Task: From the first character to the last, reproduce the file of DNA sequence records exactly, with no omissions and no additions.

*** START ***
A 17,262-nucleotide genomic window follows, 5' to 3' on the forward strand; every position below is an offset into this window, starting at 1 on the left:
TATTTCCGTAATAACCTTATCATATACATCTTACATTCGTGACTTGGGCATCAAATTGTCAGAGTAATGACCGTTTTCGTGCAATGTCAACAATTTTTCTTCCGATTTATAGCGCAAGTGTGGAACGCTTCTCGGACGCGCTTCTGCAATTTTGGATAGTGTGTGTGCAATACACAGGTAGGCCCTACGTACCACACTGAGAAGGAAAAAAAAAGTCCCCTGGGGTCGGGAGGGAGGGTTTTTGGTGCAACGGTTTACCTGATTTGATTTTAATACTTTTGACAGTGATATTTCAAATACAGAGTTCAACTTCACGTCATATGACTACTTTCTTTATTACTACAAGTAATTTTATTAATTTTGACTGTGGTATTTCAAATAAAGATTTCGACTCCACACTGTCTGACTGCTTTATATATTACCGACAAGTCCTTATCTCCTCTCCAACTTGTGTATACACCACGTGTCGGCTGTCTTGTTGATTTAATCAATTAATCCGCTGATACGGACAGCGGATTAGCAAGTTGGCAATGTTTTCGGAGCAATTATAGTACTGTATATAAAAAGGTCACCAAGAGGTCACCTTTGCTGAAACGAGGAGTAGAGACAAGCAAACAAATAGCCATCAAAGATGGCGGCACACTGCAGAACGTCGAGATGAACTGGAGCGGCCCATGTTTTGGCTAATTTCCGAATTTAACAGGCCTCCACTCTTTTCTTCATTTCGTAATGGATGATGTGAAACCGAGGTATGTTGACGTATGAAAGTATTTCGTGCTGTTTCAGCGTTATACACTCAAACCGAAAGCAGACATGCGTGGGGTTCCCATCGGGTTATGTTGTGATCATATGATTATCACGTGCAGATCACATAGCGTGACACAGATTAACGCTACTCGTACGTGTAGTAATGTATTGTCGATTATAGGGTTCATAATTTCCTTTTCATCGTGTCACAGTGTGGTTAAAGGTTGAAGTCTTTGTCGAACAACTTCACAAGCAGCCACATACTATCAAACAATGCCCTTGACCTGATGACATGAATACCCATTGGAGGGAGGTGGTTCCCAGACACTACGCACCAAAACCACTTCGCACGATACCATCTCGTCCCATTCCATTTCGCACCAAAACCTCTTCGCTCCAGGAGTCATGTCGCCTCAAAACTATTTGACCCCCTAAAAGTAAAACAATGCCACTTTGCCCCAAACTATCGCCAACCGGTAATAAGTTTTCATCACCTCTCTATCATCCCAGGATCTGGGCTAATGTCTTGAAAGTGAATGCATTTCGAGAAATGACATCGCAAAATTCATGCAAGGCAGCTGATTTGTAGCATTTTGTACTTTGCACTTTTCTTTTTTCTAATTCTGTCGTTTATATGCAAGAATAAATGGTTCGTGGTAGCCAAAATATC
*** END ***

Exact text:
A 17,262-nucleotide genomic window follows, 5' to 3' on the forward strand; every position below is an offset into this window, starting at 1 on the left:
TATTTCCGTAATAACCTTATCATATACATCTTACATTCGTGACTTGGGCATCAAATTGTCAGAGTAATGACCGTTTTCGTGCAATGTCAACAATTTTTCTTCCGATTTATAGCGCAAGTGTGGAACGCTTCTCGGACGCGCTTCTGCAATTTTGGATAGTGTGTGTGCAATACACAGGTAGGCCCTACGTACCACACTGAGAAGGAAAAAAAAAGTCCCCTGGGGTCGGGAGGGAGGGTTTTTGGTGCAACGGTTTACCTGATTTGATTTTAATACTTTTGACAGTGATATTTCAAATACAGAGTTCAACTTCACGTCATATGACTACTTTCTTTATTACTACAAGTAATTTTATTAATTTTGACTGTGGTATTTCAAATAAAGATTTCGACTCCACACTGTCTGACTGCTTTATATATTACCGACAAGTCCTTATCTCCTCTCCAACTTGTGTATACACCACGTGTCGGCTGTCTTGTTGATTTAATCAATTAATCCGCTGATACGGACAGCGGATTAGCAAGTTGGCAATGTTTTCGGAGCAATTATAGTACTGTATATAAAAAGGTCACCAAGAGGTCACCTTTGCTGAAACGAGGAGTAGAGACAAGCAAACAAATAGCCATCAAAGATGGCGGCACACTGCAGAACGTCGAGATGAACTGGAGCGGCCCATGTTTTGGCTAATTTCCGAATTTAACAGGCCTCCACTCTTTTCTTCATTTCGTAATGGATGATGTGAAACCGAGGTATGTTGACGTATGAAAGTATTTCGTGCTGTTTCAGCGTTATACACTCAAACCGAAAGCAGACATGCGTGGGGTTCCCATCGGGTTATGTTGTGATCATATGATTATCACGTGCAGATCACATAGCGTGACACAGATTAACGCTACTCGTACGTGTAGTAATGTATTGTCGATTATAGGGTTCATAATTTCCTTTTCATCGTGTCACAGTGTGGTTAAAGGTTGAAGTCTTTGTCGAACAACTTCACAAGCAGCCACATACTATCAAACAATGCCCTTGACCTGATGACATGAATACCCATTGGAGGGAGGTGGTTCCCAGACACTACGCACCAAAACCACTTCGCACGATACCATCTCGTCCCATTCCATTTCGCACCAAAACCTCTTCGCTCCAGGAGTCATGTCGCCTCAAAACTATTTGACCCCCTAAAAGTAAAACAATGCCACTTTGCCCCAAACTATCGCCAACCGGTAATAAGTTTTCATCACCTCTCTATCATCCCAGGATCTGGGCTAATGTCTTGAAAGTGAATGCATTTCGAGAAATGACATCGCAAAATTCATGCAAGGCAGCTGATTTGTAGCATTTTGTACTTTGCACTTTTCTTTTTTCTAATTCTGTCGTTTATATGCAAGAATAAATGGTTCGTGGTAGCCAAAATATC